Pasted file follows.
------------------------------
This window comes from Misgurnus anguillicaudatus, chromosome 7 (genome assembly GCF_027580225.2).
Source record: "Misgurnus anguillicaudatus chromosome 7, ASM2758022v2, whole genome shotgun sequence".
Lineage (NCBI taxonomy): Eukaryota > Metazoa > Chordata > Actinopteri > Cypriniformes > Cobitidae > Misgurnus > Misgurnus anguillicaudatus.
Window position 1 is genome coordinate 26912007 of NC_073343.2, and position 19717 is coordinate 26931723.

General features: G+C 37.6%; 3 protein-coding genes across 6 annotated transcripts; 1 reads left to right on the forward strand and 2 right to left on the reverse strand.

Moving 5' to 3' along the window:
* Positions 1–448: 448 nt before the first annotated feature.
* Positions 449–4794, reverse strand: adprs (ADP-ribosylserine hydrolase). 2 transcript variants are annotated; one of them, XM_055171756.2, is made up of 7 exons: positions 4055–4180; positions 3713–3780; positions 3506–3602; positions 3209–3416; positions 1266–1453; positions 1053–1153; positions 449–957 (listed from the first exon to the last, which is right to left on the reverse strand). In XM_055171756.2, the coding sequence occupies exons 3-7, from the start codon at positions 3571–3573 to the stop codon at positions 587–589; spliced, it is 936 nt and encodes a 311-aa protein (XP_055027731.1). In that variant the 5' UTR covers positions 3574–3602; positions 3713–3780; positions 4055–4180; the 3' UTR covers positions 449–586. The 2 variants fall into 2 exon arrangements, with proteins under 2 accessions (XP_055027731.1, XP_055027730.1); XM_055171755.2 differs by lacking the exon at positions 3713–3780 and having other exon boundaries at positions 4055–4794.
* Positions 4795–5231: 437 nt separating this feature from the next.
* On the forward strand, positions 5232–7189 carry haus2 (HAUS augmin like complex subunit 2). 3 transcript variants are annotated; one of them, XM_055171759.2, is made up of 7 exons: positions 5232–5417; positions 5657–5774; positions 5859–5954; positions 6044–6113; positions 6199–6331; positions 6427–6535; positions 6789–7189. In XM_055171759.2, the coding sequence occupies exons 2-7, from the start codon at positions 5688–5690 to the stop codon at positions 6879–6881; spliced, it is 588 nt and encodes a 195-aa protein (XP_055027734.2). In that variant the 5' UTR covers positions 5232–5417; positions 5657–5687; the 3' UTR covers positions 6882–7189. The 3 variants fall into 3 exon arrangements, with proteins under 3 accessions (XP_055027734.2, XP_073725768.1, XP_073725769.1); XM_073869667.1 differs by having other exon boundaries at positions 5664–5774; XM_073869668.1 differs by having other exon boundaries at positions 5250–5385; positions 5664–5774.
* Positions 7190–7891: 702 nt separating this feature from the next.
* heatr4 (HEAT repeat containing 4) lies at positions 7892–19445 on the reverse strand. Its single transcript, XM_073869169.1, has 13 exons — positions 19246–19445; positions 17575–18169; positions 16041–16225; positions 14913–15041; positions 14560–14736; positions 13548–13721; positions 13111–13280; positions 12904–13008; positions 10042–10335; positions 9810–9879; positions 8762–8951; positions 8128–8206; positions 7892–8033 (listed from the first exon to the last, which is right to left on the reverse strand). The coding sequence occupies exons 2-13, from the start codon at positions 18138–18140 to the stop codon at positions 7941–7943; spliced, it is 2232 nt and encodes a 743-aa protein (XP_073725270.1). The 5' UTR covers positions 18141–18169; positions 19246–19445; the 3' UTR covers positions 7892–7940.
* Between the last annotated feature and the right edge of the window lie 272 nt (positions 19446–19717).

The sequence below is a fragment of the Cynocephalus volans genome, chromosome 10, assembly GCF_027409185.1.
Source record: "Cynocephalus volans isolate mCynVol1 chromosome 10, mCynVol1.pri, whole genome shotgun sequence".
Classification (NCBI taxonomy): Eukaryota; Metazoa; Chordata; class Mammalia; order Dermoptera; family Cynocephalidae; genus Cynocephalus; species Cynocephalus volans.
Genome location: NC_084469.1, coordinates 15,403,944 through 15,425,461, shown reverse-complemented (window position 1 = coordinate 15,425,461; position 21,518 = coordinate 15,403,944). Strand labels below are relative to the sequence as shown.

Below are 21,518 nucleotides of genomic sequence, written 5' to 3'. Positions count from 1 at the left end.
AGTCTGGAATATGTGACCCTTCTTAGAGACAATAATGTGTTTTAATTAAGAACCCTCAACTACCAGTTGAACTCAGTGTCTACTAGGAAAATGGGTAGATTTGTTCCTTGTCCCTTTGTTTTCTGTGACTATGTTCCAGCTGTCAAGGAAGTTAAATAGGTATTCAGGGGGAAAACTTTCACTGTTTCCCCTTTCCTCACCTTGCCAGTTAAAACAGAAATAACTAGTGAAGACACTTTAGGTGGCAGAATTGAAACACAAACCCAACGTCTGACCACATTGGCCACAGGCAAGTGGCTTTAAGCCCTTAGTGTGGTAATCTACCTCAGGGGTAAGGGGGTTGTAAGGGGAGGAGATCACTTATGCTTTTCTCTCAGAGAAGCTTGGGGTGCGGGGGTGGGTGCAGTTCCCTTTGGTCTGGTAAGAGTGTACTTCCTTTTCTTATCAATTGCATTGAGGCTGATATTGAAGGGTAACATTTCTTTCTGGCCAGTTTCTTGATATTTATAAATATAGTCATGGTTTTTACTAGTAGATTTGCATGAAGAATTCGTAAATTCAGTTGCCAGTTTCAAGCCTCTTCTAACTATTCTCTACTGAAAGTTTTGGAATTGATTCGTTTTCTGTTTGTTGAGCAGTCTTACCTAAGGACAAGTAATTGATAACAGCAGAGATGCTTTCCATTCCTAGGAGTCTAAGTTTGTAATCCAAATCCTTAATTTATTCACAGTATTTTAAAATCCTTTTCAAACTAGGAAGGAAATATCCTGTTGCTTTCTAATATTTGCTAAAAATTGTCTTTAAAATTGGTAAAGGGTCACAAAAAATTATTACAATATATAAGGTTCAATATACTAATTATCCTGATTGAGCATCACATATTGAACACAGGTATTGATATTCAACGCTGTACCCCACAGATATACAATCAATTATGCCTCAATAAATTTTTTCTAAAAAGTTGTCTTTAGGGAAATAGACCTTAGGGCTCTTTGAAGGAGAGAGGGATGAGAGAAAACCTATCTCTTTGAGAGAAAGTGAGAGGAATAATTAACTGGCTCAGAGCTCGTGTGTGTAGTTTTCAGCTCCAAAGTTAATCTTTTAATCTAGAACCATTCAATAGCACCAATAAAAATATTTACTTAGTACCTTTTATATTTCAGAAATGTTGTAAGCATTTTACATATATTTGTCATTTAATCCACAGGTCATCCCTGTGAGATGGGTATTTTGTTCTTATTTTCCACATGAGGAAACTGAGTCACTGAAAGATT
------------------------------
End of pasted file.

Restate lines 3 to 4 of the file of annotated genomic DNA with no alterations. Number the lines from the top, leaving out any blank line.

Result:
Lineage (NCBI taxonomy): Eukaryota > Metazoa > Chordata > Actinopteri > Cypriniformes > Cobitidae > Misgurnus > Misgurnus anguillicaudatus.
Window position 1 is genome coordinate 26912007 of NC_073343.2, and position 19717 is coordinate 26931723.